Beijing, Sept 27 (AFP/APP):China’s surprise pledge to slash its carbon footprint to zero by 2060 was met with cautious applause, but fresh spending on coal to rev up a virus-hit economy threatens to nullify its audacious bid to lead the world into a low carbon future.
The fossil fuel has powered China’s economic surge over the last thirty years, and the nation burns about half the coal used globally each year. Between 2000 and 2018, its annual carbon emissions nearly tripled, and it now accounts for nearly a third of the world’s total greenhouse gases linked to global warming. Despite pledges to wean the economy off coal with the world’s most ambitious investment in renewables, China’s coal consumption climbed back in June this year to near the peak levels seen in 2013.
That was in part due to a pivot back to coal after geopolitical uncertainty in the Saudi peninsula, China’s main oil supplier. But the coronavirus, which saw the Chinese economy contract for the first time in 30 years, also opened the taps from government lenders to build new coal plants to revive flatlining provincial economies. There is a “tension at the heart of China’s energy planning” Li Shuo, senior climate and energy officer at Greenpeace China, told AFP. It “pits Beijing’s strategic interests against the immediate goals of cash-strapped provincial governments, makes it difficult to walk the talk” on cleaner future.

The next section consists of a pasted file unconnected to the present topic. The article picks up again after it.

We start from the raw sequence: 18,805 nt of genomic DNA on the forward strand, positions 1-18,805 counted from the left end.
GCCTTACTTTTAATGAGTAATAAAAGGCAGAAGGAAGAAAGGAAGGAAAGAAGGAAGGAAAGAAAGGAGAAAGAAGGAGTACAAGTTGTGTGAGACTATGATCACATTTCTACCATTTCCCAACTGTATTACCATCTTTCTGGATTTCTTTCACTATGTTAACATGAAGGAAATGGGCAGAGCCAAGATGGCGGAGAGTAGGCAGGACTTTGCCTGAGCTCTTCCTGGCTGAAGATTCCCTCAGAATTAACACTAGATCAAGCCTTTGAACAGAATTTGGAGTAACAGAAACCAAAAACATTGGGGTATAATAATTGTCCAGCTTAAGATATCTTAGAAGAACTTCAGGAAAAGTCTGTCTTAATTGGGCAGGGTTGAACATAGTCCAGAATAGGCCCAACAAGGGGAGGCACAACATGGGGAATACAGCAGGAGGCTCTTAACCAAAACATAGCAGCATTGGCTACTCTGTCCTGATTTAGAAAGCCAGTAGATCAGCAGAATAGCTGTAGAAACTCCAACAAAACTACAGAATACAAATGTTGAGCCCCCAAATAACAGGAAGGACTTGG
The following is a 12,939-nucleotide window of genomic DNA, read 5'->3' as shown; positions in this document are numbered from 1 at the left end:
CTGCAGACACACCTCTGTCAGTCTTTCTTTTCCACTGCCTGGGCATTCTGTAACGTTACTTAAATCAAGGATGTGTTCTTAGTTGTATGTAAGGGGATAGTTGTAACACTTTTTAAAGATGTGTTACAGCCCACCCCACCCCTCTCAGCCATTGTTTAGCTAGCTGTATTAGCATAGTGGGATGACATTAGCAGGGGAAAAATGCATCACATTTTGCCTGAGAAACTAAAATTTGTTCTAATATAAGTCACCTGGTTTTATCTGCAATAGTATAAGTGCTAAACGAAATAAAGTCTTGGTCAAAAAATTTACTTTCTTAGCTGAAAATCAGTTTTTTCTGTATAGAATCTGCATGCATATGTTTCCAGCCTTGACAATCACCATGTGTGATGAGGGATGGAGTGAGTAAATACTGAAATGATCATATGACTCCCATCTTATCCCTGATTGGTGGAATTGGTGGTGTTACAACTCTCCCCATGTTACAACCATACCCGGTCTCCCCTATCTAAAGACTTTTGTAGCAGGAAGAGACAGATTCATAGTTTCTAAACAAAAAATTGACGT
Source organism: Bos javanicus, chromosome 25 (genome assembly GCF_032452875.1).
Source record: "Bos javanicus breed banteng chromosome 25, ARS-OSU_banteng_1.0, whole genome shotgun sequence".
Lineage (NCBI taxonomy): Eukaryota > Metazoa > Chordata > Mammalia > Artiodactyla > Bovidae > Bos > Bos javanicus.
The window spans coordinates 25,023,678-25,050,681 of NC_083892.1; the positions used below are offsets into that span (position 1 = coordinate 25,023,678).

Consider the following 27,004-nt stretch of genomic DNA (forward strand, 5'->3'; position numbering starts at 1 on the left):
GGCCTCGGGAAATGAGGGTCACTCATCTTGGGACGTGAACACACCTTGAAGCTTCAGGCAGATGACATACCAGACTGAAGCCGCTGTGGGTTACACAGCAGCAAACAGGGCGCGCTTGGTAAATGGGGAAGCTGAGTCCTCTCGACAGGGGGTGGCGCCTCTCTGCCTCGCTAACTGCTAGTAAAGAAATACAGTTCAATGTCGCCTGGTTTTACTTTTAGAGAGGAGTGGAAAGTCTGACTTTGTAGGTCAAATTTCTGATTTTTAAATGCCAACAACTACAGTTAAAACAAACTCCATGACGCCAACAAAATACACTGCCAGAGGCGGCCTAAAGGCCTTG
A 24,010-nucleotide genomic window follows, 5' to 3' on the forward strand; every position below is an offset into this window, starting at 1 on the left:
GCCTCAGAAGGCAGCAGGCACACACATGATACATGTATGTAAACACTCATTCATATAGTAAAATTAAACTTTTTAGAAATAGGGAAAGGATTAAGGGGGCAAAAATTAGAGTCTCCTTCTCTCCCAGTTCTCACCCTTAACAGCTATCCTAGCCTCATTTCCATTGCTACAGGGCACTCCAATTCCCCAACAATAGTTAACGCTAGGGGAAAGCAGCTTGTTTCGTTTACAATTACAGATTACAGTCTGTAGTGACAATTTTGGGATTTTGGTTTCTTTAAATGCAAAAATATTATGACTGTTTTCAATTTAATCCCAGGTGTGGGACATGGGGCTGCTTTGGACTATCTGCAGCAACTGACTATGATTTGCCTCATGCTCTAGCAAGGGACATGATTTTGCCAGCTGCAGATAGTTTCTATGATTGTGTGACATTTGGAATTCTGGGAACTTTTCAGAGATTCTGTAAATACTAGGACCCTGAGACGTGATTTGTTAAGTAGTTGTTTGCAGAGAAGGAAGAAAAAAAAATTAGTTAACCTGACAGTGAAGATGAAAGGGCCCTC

This week Xi Jinping unveiled China’s bold pitch for leadership on global warming at the United Nations, vowing his nation will reach peak emissions before 2030 and go carbon neutral thirty years later. It is the first time China has announced any plans to become carbon neutral, but so far there have been no details on how the country would rebalance away from fossil fuels.
In the first half of 2020 China approved 23 gigawatts-worth of new coal power projects, more than the previous two years combined, according to Global Energy Monitor (GEM), a San Francisco-based environmental NGO. “A new fleet of coal plants is in direct contradiction with China’s pledge to peak emissions before 2030,” said Lauri Myllyvirta, China analyst at Centre for Research on Energy and Clean Air.
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